Crash and burn: three air disasters caught on camera

The Hindenburg disaster - three air disasters caught on camera
The Hindenburg Disaster 6 May 1937 | Wikimedia | Public Domain

If the myth of Icarus is any indication, the fantasy of human flight has been a lofty aspiration that spans millennia. From kites to commercial space flight: the timeline of manned flight spans back further through history than you might think. However, with each new discovery comes a new tragedy.

Of course, as with most historical events, reliable records and reports can be hard to come by. But a boom in technology over the last century has meant that we are able to capture and record events in greater and more visual detail. Here are just three of the worst moments in aviation history that have been captured on camera.

Hindenburg

Only two Hindenburg class zeppelins were built, but as the biggest zeppelins ever to fly they were already considered to be remarkable. With its length falling around 400 feet short of the height of the Empire State Building, LZ-29 Hindenberg was truly the pinnacle of air travel and the pride of Nazi Germany. The LZ-29 Zeppelin became a commercial aircraft in March of 1936 and over the course of that year would make ten return trips between Europe and New York with a mileage of 308,323 km. Despite an incredibly successful first year of transiting close to 3,000 passengers as well as mail and imports, what was at the core of the ship was destined to be its ruin.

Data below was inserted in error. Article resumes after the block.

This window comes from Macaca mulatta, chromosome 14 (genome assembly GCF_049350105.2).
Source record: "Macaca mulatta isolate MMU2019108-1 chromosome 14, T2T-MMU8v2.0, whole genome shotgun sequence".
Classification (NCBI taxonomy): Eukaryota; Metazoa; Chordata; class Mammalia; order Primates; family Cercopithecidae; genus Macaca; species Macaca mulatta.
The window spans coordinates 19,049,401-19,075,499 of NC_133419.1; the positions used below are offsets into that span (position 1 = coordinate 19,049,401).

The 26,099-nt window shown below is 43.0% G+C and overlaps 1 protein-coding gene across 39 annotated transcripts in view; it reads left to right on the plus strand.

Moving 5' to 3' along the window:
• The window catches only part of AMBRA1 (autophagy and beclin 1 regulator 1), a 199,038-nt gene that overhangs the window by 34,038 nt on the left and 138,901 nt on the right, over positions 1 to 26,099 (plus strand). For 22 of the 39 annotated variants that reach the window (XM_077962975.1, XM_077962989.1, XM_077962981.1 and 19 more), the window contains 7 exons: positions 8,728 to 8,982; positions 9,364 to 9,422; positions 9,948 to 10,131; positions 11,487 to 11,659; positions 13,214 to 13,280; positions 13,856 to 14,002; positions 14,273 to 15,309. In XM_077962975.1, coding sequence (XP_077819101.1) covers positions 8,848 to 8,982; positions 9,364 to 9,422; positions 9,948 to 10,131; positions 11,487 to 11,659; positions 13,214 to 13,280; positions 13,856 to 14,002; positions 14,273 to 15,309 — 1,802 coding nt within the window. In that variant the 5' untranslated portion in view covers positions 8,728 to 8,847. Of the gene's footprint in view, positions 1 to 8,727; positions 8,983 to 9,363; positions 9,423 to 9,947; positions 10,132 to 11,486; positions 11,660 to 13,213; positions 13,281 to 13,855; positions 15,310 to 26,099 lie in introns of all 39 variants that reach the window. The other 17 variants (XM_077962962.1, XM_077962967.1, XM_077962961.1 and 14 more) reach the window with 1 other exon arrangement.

By the time the LZ-29 Hindenburg had been built access to affordable helium (the gas of preference to get the airship off the ground) was an almost impossible feat - especially in the quantities needed to fill such a large tank. With tensions growing politically worldwide, and the US having almost exclusive access to helium, the Hindenburg was filled instead with hydrogen; a gas that provided more lift than helium, and was readily accessible and affordable. Despite its benefits, the fatal flaw of hydrogen was what made helium the preferential gas of choice: hydrogen is highly flammable.

To lessen chances for disaster, the Hindenburg was designed with separate compartments that stored the hydrogen as well as a specially designed reflective outer sheet that blocked harmful UV rays that could cause damage over time and stop infrared light from heating the contained hydrogen. Despite these safety measures, on May 7th the Hindenburg sailed its final ill-fated trip.

As the ship was approaching the docking pylon on the New Jersey airstrip, quick-changing winds caused the ship to undertake last-minute manoeuvres to compensate. Whether from the stress of the manoeuvre or wear and tear, witnesses noted that they saw the outer sheet of the ship flapping as though gas was escaping just in front of the vertical fin. With no time to address the damage flames appeared (the ignition source is a point of speculation to this day) and ripped through the back of the ship. The airship buckled as the individual compartments of gas ignited, and it fell from the sky in a ball of flames.